Saint Rafqa (Rafka)
Born June 29, 1832, Lebanon
Died March 23, 1914, convent of Our Lady of Liberation in Bikfaya, Lebanon
Venerated in Maronite Church
Roman Catholic Church
Eastern Catholic Churches
Beatified November 16, 1985 by Pope John Paul II
Canonized June 10, 2001, Saint Peter's Basilica in Rome, Italy by Pope John Paul II
Feast March 23

  Part of a series of articles on the

Syriac Sertâ book script

Maronite Catholic Patriarchate of Antioch and All the East

Current primacy
Patriarch Mar Nasrallah Boutros Sfeïr

originally from Antioch
moved to Bkerké (Mount-Lebanon)

Liturgical Languages
Syriac · Arabic

The Maronites Saints
St. Maroun
Saint Charbel · Saint Rafqa
St. Nimatulah Hardini

History · Political movements
History of Phoenicians
Byzantine Empire · Crusades
Lebanese Maronite Order
History of Lebanon · Lebanese diaspora
Lebanese politics


Rafqa Pietra Choboq Ar-Rayès (Arabic: رفقا بطرسيّة شبق ألريّس, June 29, 1832 – March 23, 1914), also known as Saint Rafka, is a Lebanese Maronite saint canonized by Pope John Paul II on June 10, 2001.

Birth and Youth

Born in 1832, Saint Rafqa was baptised as Boutrossieh (Pierina, Pierrette or Petronila in French).

When Rafqa was 14 years old her stepmother wanted her to marry her brother, and her maternal aunt wanted her to marry her son. Rafqa did not want to marry either of the men and this caused a great deal of discord in her family. After overhearing her stepmother and aunt exchange insults, Rafqa asked God to help her deal with the problem. She then decided to become a nun and went straight to the convent of Our Lady of Liberation at Bikfaya.

This decision was not just to escape the problem of her marriage but a response to a true calling. As Rafqa recounts, “When I entered the Church I felt immense joy, inner relief and, looking at the image of the Blessed Virgin, I felt as if a voice had come from it and penetrated the most intimate part of my conscience. It said to me: You will be a nun.”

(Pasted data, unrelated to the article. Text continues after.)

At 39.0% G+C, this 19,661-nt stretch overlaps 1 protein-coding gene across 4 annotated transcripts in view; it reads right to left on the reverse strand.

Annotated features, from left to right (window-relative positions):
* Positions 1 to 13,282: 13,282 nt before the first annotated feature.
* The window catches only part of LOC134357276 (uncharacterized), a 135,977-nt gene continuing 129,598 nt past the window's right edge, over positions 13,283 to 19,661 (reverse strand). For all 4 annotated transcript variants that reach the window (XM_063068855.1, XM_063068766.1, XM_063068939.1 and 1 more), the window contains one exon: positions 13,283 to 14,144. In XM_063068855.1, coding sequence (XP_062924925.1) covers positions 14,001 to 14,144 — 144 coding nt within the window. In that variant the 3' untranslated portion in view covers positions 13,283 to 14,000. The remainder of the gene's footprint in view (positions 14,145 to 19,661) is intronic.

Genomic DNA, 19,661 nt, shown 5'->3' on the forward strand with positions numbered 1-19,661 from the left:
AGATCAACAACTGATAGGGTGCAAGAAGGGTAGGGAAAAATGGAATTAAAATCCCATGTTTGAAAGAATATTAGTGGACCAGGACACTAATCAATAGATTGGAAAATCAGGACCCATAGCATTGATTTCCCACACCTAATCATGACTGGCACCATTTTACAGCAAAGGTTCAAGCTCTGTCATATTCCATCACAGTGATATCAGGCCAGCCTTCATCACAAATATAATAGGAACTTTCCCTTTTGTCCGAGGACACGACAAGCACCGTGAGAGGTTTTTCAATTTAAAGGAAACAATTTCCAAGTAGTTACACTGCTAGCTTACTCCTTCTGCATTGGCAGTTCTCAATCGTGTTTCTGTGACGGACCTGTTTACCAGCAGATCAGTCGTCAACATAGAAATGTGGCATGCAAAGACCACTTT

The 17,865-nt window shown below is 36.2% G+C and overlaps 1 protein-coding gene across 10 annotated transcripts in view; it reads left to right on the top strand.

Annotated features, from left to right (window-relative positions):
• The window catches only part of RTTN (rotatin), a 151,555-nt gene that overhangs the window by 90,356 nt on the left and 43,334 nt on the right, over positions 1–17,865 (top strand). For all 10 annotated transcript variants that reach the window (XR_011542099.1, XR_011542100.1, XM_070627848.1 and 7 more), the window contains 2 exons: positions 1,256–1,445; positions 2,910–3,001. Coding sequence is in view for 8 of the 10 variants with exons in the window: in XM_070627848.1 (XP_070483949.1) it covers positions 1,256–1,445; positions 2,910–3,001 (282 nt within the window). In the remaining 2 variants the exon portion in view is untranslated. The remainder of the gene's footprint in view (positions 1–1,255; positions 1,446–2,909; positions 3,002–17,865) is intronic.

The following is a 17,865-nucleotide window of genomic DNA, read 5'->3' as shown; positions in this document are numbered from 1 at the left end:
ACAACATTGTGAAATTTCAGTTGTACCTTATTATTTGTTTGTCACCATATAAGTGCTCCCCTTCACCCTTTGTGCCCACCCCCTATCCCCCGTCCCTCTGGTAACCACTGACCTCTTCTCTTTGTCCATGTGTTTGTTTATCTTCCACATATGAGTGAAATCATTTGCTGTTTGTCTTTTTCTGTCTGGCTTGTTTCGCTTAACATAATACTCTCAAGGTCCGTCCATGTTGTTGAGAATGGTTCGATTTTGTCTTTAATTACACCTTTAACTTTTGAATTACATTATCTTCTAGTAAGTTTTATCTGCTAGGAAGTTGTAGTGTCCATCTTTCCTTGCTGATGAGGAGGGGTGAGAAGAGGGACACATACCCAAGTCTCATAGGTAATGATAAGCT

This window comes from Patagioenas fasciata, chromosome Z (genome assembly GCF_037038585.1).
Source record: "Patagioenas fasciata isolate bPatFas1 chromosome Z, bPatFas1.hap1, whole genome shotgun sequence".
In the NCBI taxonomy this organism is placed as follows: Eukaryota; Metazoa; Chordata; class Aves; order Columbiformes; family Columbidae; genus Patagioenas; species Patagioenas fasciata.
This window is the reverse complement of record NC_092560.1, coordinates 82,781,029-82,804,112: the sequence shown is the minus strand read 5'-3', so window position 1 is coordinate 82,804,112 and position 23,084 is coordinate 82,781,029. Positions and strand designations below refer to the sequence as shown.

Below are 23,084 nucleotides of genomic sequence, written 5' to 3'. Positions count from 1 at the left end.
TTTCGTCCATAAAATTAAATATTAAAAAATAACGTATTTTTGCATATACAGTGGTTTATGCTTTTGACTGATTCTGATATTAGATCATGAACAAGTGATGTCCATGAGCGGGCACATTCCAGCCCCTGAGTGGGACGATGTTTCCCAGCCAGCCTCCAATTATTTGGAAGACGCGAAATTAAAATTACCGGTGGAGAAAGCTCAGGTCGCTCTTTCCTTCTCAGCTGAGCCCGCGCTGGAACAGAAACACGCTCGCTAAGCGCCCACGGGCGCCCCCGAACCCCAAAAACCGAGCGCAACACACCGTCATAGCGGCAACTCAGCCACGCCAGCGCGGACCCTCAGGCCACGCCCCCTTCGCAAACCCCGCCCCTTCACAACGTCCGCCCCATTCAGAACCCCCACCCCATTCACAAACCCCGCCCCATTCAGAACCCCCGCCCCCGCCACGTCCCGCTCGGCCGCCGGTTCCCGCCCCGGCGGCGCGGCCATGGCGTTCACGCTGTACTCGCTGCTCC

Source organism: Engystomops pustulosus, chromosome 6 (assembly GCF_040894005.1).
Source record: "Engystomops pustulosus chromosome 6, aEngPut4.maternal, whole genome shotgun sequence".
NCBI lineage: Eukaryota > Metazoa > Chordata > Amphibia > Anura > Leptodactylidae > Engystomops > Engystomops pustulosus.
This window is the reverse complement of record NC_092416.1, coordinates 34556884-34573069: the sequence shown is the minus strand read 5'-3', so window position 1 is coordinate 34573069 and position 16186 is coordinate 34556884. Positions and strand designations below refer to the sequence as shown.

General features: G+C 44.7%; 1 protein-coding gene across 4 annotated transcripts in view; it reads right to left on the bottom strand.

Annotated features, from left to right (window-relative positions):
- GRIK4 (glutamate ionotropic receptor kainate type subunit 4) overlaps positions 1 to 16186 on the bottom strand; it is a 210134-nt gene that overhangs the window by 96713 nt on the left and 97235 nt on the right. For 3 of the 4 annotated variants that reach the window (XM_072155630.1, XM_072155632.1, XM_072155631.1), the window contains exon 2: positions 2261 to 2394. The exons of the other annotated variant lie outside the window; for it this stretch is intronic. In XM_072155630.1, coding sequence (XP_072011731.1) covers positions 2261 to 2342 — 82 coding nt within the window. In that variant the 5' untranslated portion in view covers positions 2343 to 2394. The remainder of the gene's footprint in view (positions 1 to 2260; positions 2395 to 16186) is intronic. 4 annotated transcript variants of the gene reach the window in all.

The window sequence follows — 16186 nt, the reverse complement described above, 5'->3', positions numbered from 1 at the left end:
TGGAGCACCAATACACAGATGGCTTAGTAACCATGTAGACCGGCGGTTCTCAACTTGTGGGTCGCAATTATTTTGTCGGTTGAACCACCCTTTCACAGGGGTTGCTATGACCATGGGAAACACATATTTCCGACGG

Rafqa’s father and stepmother did try to take her back home but she did not want to go. “I asked the mistress of novices to excuse me from seeing them and she agreed. They returned home, saddened, and since then I never saw them again…”

Father Joseph Gemayel and his family founded a new religious institute for women that provided them with full- time education as well as religious instruction. Rafqa’s name, Pierina, was listed last among the first four aspirants of “Daughters of Mary of the Immaculate Conception” (“Mariamettes”, in French) in Father Gemayel’s notebook dated January 1, 1853. She was 21.

Convent years

On February 9, 1855, the Feast of St. Maron, Rafqa commenced her novitiate in Ghazir convent and chose the name Anissa (Agnes). She took her first vows in 1856 that were renewable every year. She was first “in charge of the kitchen and was studying in preparation for teaching the rudiments of culture … She was placed in charge of the workers and had the task of giving them religious instruction in a spinning mill in Scerdanieh, where she remained for two months.” After her final vows, Rafqa was sent to the Jesuit founded Eastern seminary of Ghazir .

In 1860 she went to Deir-el-Qamar, in Mount Lebanon - Shouf Lebanon. She recounted, “That year there were the well known battles and bloody massacres.” In less than two months the Druze sect, goaded by the Turks, killed 7,771 people and destroyed 360 villages, 560 churches, 28 schools, and 42 convents. Blessed Rafqa saved one child’s life by hiding him in her skirt as he was being chased by some soldiers.

Two years later, Rafqa was transferred to Gebail where she remained for one year before going to Ma'ad at the request of Antoun (Anthony) Issa, a local dignitary who was married but had no children. Rafqa lived in their home while teaching Christian doctrine and supervising religious practice. One of her students of six years described her as “always tranquil, serene, sensitive and smiling in her humility…she never raised her voice and…never used corporal punishment.”